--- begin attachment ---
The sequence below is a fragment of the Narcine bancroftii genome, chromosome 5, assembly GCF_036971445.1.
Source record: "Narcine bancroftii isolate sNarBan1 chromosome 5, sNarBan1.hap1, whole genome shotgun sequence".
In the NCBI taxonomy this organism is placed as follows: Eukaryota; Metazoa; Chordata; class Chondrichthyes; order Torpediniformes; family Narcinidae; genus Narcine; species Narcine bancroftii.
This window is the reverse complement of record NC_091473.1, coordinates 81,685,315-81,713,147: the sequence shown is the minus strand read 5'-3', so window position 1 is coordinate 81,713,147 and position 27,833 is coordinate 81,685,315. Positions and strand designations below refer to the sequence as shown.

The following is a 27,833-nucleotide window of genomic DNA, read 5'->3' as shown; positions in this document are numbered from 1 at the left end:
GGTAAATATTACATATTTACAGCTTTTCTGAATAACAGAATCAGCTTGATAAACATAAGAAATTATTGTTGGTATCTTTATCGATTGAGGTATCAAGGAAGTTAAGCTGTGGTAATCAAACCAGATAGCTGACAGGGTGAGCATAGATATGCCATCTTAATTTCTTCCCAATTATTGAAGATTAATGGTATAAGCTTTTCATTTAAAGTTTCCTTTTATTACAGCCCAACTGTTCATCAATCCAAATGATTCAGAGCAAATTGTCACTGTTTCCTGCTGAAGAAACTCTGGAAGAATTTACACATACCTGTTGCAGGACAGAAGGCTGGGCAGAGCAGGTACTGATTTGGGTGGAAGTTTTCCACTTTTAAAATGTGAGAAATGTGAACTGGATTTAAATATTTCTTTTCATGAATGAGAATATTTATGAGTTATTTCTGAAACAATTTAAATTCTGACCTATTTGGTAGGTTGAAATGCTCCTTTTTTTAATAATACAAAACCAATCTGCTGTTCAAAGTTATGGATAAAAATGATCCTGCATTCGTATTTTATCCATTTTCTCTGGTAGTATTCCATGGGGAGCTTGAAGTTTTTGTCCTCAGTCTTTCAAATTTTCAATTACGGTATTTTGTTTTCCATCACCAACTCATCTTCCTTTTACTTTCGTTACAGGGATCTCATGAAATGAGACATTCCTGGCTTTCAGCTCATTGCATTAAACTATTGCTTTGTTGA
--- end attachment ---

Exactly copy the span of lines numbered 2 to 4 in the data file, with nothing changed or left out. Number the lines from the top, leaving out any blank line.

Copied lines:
Source record: "Narcine bancroftii isolate sNarBan1 chromosome 5, sNarBan1.hap1, whole genome shotgun sequence".
In the NCBI taxonomy this organism is placed as follows: Eukaryota; Metazoa; Chordata; class Chondrichthyes; order Torpediniformes; family Narcinidae; genus Narcine; species Narcine bancroftii.
This window is the reverse complement of record NC_091473.1, coordinates 81,685,315-81,713,147: the sequence shown is the minus strand read 5'-3', so window position 1 is coordinate 81,713,147 and position 27,833 is coordinate 81,685,315. Positions and strand designations below refer to the sequence as shown.